7. While noodles soak, wipe out spinach pot and return to medium-high heat. Add 3 more tablespoons butter and heat until melted. Add mushrooms and cook, stirring occasionally, until liquid evaporates and mushrooms start to sizzle, about 10 minutes. Add the other shallot and thyme and cook, stirring frequently, until fragrant and softened, about 2 minutes. Add soy sauce and lemon juice and stir to combine. Add remaining heavy cream. Bring to a simmer, and cook until lightly thickened, about 3 minutes. Season to taste with salt and pepper. Transfer mixture to another bowl. It’s amazing how quickly the cream in the mushrooms thicken in comparison to the spinach…
  8. Wipe out pot and return to medium-high heat. Add remaining 2 tablespoons butter and heat until melted. Add flour and cook, stirring constantly with a whisk, until light golden blond. Slowly pour in milk, whisking constantly. Bring to a simmer, then remove from heat. Stir in 2/3rds of the bag of shredded Italian cheese blend and parmesan, then season to taste with salt and pepper.
  9. To assemble lasagna, dry the 8- by 13-inch baking dish and grease with butter. Add 1 cup cheese sauce to bottom of dish. Lay three noodles on top of it, spacing them evenly across the bottom of the dish (there will be some gaps between each noodle and the edge of the pan. This is fine). Top noodles with a bit more sauce and add an even layer of half the mushroom mixture, add some of the shredded cheese and parmesan, then top with another three noodles. Add a bit of sauce again, top with half of spinach/cottage cheese mixture, add some of the shredded cheese and parmesan, then top with another three noodles. Repeat layers with remaining mushroom mixture, spinach mixture, and noodles, ending with a layer of noodles. Pour remaining cheese sauce over top and spread evenly. Sprinkle any remaining shredded cheese and parmesan and place slices of fresh mozzarella evenly over top.
  10. Bake until lasagna is bubbling around the edges, about 20 minutes. If you made the lasagna the night before like I did, allow 30 minutes in the oven to make sure the inside is cooked. Switch broiler on and broil until top is lightly browned, and stay close. It’s no fun going thru all this trouble just to scorch the top of your lasagna…
  11. Let cool for 10 minutes, then slice and serve.

Photo courtesy of J. Kenji López-Alt and Serious Eats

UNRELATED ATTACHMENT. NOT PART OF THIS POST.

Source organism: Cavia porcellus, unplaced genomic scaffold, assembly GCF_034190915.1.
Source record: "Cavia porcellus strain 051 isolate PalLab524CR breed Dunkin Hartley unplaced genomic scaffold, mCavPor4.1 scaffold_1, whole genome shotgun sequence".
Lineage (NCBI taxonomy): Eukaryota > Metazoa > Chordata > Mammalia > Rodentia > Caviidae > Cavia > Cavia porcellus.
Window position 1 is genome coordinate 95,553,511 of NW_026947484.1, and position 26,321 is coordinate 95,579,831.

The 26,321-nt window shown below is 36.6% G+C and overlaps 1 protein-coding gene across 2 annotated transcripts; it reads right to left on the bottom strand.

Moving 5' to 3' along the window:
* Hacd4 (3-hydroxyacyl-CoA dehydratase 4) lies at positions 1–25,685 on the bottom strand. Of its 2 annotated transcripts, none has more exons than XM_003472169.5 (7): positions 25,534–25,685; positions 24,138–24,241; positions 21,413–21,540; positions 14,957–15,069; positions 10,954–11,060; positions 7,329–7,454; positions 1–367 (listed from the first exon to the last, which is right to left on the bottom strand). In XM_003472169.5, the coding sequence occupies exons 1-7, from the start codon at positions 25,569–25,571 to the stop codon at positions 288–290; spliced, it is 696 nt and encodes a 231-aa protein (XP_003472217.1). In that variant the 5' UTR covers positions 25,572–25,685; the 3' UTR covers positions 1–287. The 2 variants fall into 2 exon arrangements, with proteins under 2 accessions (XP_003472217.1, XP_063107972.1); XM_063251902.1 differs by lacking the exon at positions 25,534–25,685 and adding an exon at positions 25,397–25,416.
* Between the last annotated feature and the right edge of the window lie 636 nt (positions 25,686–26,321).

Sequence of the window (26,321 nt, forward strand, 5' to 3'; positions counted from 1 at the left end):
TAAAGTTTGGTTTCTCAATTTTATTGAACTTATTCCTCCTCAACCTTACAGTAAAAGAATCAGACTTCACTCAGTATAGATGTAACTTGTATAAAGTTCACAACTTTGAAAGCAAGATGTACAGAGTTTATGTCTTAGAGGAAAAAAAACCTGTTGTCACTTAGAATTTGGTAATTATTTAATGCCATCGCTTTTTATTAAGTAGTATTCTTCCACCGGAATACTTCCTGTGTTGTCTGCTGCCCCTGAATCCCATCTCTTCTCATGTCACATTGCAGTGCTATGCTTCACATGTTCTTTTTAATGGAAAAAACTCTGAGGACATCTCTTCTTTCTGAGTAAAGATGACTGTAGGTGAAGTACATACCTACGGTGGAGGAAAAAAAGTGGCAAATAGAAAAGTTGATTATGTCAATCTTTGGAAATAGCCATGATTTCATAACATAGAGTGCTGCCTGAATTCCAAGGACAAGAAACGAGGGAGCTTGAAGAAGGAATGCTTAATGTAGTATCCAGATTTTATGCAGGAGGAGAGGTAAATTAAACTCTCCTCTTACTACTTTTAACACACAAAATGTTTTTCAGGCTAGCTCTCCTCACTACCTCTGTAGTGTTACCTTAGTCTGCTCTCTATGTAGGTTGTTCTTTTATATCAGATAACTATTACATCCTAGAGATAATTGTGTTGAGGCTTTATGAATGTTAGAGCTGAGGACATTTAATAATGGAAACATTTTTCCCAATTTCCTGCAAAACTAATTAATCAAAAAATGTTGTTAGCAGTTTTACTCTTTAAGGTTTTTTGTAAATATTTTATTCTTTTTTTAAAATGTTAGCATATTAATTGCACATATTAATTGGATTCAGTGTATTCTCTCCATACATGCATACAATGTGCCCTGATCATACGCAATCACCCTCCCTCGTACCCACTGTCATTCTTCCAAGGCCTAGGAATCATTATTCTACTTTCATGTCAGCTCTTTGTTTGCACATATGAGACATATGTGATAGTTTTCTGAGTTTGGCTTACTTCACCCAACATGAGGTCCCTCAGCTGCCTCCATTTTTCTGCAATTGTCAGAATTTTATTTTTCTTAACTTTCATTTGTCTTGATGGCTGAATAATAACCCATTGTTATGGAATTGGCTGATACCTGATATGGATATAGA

We rounded up the menu with a green mesclun salad they sell at The Boys with Avocado and Tomato and a Citrus Ceasar Dressing.  We also served Baked Plantains and Garlic/Parsley Bread.

Thanks Kenji for going above and beyond the call of duty on this one… I was expecting just a combination of ingredients/flavors and maybe a link to a past recipe. Instead, you developed something utterly delicious for me and our guests to enjoy. In my eyes… the VEGETARIAN LASAGNA WON!!!! And that’s all thanks to you…

Creamy Sour Cream Stuffed Mushrooms

4 Apr

I love to buy produce at Costco… but lately I’ve discovered “el pulguero”… yeah, the Flea Market. It doesn’t sound like the name of the place you would like to buy produce. And produce is only about 10% of what they sell there, but the prices and the bargaining power is amazing. Go with $10 bucks on hand, and you’ll fill a few canvas bags full of produce.

I learned about El Pulguero through Tania… she lives around the same area. She started going there to buy produce for the Yoga Center. You find bags of anything and everything for $1. It’s similar to The Boys Farmer’s Market near my sister’s house with their $1 bags.

The catch… most of the produce is ready to be used RIGHT NOW. Some things may have little blemishes or have a few leaves that need to be thrown out. This is usually not produce that you can allow to hang in your fridge or pantry for a long time. But the price is exceptional… way better than any grocery store. It’s like going to Marshall’s. You need to see what’s there and allow the produce “speak to you”.

My mom found the other day some great looking mushrooms, and coming from El Pulguero I didn’t want them to linger too much. That’s when I came across this stuffed mushroom recipe from Alex Guarnaschelli. Of course, I changed it up a bit to make it easier on me to make and to dirty less pots and pans.


10 white button mushrooms stemmed, reserving the stems
3-4 additional mushrooms to use for the filling, chopped finely
¼ cup sour cream
¼ cup savory béchamel sauce, recipe here
½ onion, chopped finely
2-3 sprigs of thyme
Olive Oil
Salt and Pepper to taste
Handful of shredded parmesan cheese
2 handfuls of whole-wheat panko breadcrumbs
Aged balsamic vinegar – optional, but highly recommended
  1. Clean the mushrooms well using a damp paper towel. Remove the stems and chop them into small pieces and set aside. Reserve the caps for later use.
  2. In a medium skillet, pour a little olive oil and sauté the onions and the mushrooms stems you already chopped. Cook until the mushrooms are browned. Season with the thyme, stripping the leaves from the stems, salt and pepper. Add the béchamel and sour cream. Remove from pan into a bowl and allow cooling a bit.
  3. Mix together the cooled mushroom stem/onion/creamy mix with the parmesan and panko breadcrumbs.
  4. Preheat oven to 425F.